directional forces


by DaveC426913
Tags: directional, forces
DaveC426913
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#1
Mar19-08, 08:54 AM
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Are "direction of force" and "plane of application" valid concepts in mechanical physics, or are these terms I've made up?

Just from the terms alone I'd assume that plane of application is perpendicular to direction of force. But I wonder if that's always the case.
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tiny-tim
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Mar19-08, 09:06 AM
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Hi Dave!

"direction of force" is certainly essential in mechanical physics - Newton's second law (which is about as fundamental as you can get!) says applied force = (rate of change of) momentum, and momentum certainly has a direction.

The direction is as much an essential part of any force as it is of any velocity, or of any momentum or acceleration!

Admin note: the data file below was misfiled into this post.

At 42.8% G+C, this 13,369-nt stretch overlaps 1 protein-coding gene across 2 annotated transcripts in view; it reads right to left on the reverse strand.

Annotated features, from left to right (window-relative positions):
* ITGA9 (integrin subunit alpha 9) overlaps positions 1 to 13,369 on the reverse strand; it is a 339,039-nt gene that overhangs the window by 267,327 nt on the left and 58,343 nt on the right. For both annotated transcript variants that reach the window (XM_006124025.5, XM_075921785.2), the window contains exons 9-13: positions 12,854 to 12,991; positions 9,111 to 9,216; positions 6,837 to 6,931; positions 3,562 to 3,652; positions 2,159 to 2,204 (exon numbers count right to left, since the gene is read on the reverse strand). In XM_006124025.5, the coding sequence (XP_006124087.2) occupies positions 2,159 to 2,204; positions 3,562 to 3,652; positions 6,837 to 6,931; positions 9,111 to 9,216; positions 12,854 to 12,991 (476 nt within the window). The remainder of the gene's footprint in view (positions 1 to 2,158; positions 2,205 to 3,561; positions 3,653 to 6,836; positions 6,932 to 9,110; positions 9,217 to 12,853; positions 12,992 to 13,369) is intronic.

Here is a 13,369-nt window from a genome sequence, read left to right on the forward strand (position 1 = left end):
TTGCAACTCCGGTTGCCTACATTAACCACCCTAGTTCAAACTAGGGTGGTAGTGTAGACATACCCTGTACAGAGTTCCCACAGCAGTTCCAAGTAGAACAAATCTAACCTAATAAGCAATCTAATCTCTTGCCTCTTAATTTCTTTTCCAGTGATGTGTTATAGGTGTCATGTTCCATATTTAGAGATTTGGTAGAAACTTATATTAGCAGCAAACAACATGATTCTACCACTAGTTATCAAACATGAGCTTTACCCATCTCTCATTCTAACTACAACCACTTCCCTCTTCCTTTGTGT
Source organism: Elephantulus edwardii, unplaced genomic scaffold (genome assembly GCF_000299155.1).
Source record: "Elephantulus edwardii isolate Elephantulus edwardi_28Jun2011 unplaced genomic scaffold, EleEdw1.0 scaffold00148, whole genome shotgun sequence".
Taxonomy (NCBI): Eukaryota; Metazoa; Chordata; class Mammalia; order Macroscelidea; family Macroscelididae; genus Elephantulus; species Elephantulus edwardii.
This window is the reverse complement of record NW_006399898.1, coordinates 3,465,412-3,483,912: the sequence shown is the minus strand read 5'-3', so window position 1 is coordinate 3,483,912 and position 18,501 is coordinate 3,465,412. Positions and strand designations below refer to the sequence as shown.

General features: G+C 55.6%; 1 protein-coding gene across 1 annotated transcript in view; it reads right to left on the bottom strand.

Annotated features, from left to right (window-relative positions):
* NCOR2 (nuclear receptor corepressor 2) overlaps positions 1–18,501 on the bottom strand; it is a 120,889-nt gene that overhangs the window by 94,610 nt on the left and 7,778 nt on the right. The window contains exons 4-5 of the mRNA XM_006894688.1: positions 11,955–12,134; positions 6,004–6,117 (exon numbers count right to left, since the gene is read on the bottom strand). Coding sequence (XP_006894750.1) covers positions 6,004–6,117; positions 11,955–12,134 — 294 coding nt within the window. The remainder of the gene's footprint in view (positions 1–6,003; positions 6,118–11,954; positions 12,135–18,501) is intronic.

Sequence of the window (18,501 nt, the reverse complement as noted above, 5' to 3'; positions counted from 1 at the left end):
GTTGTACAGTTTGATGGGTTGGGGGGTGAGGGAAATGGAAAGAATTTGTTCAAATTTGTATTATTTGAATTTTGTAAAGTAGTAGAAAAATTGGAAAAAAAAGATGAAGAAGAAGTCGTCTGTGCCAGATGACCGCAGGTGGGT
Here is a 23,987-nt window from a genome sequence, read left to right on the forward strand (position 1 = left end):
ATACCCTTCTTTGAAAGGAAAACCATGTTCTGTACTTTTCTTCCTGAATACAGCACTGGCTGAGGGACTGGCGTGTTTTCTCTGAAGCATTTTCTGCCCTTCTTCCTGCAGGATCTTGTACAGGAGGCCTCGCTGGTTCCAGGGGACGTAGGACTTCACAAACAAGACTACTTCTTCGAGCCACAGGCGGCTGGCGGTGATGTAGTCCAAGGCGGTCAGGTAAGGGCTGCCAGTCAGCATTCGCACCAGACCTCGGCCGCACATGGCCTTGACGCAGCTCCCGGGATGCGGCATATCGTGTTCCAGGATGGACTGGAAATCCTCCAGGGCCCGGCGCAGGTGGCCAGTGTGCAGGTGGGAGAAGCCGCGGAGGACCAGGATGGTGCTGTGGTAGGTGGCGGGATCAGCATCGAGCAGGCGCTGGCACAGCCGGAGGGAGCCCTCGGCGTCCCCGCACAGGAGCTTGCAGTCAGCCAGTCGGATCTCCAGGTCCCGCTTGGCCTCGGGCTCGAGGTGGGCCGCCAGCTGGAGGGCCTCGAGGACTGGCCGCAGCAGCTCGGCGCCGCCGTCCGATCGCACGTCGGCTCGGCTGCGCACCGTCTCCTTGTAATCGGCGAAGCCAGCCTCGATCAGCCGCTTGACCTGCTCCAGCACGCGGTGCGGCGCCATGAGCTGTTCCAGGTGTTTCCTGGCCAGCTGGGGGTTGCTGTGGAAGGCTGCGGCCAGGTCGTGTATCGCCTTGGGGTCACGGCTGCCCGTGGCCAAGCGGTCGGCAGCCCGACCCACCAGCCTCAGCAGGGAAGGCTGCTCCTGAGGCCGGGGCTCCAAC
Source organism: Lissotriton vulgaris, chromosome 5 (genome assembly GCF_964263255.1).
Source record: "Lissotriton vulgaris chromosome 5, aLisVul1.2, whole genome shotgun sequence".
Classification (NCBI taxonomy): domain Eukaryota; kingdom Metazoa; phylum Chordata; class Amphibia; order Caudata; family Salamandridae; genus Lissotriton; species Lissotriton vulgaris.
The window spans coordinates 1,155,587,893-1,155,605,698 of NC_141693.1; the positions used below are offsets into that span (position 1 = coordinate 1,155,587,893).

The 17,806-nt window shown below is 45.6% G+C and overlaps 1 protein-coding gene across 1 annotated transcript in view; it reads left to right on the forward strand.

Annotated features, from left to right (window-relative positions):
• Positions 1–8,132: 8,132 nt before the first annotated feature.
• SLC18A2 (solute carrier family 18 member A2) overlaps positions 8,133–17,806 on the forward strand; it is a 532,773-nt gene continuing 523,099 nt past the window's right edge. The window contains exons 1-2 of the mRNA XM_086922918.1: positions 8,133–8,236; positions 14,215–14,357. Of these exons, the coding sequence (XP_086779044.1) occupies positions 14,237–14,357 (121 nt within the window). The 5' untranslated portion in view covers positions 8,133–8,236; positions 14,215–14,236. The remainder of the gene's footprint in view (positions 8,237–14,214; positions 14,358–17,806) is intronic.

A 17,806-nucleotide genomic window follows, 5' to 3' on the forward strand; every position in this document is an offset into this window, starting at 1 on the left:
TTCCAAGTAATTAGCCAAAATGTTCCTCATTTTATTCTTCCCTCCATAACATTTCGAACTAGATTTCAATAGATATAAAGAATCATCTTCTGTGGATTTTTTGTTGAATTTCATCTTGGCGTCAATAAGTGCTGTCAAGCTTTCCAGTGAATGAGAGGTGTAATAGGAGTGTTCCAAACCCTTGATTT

In mathematical terms, force is a vector (and so, like velocity, momentum, or acceleration, obeys the vector "law of addition").

"plane of application" ? I haven't come across.
Cyrus
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Mar19-08, 09:36 AM
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Quote Quote by DaveC426913 View Post
Are "direction of force" and "plane of application" valid concepts in mechanical physics, or are these terms I've made up?

Just from the terms alone I'd assume that plane of application is perpendicular to direction of force. But I wonder if that's always the case.
Sounds about right to me. You can use whatever definition you want as long as you state what you mean by it.

DaveC426913
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Mar19-08, 10:02 AM
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directional forces


Well, this is going in to a school science book, so I want to ensure I use legitimate concepts.
Cyrus
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#5
Mar20-08, 01:17 AM
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If you want to be super picky about it, forces have a magnitude and a direction.

They are distributed on a differential area normally and tangentially. As the differential area collapses the differential force acts on a point.

A plane of application would imply a stress, not a force.


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